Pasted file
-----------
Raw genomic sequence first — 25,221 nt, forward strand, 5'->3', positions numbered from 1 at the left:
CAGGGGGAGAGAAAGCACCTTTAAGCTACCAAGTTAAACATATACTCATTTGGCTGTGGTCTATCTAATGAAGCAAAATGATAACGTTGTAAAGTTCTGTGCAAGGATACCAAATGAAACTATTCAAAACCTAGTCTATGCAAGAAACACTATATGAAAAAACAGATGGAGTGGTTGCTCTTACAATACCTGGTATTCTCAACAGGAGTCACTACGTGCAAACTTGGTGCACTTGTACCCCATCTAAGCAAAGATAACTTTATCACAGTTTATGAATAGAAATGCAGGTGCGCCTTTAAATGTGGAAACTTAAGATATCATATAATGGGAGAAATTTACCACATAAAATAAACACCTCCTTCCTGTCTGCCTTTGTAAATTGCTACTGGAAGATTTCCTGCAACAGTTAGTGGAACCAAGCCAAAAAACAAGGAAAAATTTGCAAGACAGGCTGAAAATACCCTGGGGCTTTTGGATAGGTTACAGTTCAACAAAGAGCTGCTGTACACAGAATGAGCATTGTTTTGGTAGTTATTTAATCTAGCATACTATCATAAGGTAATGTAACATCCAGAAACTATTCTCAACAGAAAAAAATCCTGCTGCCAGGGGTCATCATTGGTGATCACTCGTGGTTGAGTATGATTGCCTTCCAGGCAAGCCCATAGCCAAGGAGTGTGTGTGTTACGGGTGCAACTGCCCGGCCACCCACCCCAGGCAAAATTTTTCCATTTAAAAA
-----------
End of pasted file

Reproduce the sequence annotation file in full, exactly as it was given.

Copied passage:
Raw genomic sequence first — 25,221 nt, forward strand, 5'->3', positions numbered from 1 at the left:
CAGGGGGAGAGAAAGCACCTTTAAGCTACCAAGTTAAACATATACTCATTTGGCTGTGGTCTATCTAATGAAGCAAAATGATAACGTTGTAAAGTTCTGTGCAAGGATACCAAATGAAACTATTCAAAACCTAGTCTATGCAAGAAACACTATATGAAAAAACAGATGGAGTGGTTGCTCTTACAATACCTGGTATTCTCAACAGGAGTCACTACGTGCAAACTTGGTGCACTTGTACCCCATCTAAGCAAAGATAACTTTATCACAGTTTATGAATAGAAATGCAGGTGCGCCTTTAAATGTGGAAACTTAAGATATCATATAATGGGAGAAATTTACCACATAAAATAAACACCTCCTTCCTGTCTGCCTTTGTAAATTGCTACTGGAAGATTTCCTGCAACAGTTAGTGGAACCAAGCCAAAAAACAAGGAAAAATTTGCAAGACAGGCTGAAAATACCCTGGGGCTTTTGGATAGGTTACAGTTCAACAAAGAGCTGCTGTACACAGAATGAGCATTGTTTTGGTAGTTATTTAATCTAGCATACTATCATAAGGTAATGTAACATCCAGAAACTATTCTCAACAGAAAAAAATCCTGCTGCCAGGGGTCATCATTGGTGATCACTCGTGGTTGAGTATGATTGCCTTCCAGGCAAGCCCATAGCCAAGGAGTGTGTGTGTTACGGGTGCAACTGCCCGGCCACCCACCCCAGGCAAAATTTTTCCATTTAAAAA